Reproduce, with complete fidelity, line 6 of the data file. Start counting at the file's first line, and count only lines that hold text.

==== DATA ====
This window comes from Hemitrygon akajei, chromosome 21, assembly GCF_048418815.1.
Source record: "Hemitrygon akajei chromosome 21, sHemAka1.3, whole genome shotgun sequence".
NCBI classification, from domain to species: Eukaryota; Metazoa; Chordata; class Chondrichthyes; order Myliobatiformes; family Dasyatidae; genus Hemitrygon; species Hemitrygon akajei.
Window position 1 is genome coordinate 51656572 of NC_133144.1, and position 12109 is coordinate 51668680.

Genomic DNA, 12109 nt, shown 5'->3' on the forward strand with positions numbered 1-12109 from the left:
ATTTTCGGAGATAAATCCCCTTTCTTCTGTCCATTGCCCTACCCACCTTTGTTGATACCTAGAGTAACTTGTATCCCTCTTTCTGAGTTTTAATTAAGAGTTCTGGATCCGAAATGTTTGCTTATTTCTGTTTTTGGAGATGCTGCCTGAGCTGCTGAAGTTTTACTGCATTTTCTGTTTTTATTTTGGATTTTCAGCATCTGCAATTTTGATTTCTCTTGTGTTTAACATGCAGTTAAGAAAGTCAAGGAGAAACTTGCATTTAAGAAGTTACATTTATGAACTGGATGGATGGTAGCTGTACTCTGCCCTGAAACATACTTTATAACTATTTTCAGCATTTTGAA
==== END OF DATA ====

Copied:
ATTTTCGGAGATAAATCCCCTTTCTTCTGTCCATTGCCCTACCCACCTTTGTTGATACCTAGAGTAACTTGTATCCCTCTTTCTGAGTTTTAATTAAGAGTTCTGGATCCGAAATGTTTGCTTATTTCTGTTTTTGGAGATGCTGCCTGAGCTGCTGAAGTTTTACTGCATTTTCTGTTTTTATTTTGGATTTTCAGCATCTGCAATTTTGATTTCTCTTGTGTTTAACATGCAGTTAAGAAAGTCAAGGAGAAACTTGCATTTAAGAAGTTACATTTATGAACTGGATGGATGGTAGCTGTACTCTGCCCTGAAACATACTTTATAACTATTTTCAGCATTTTGAA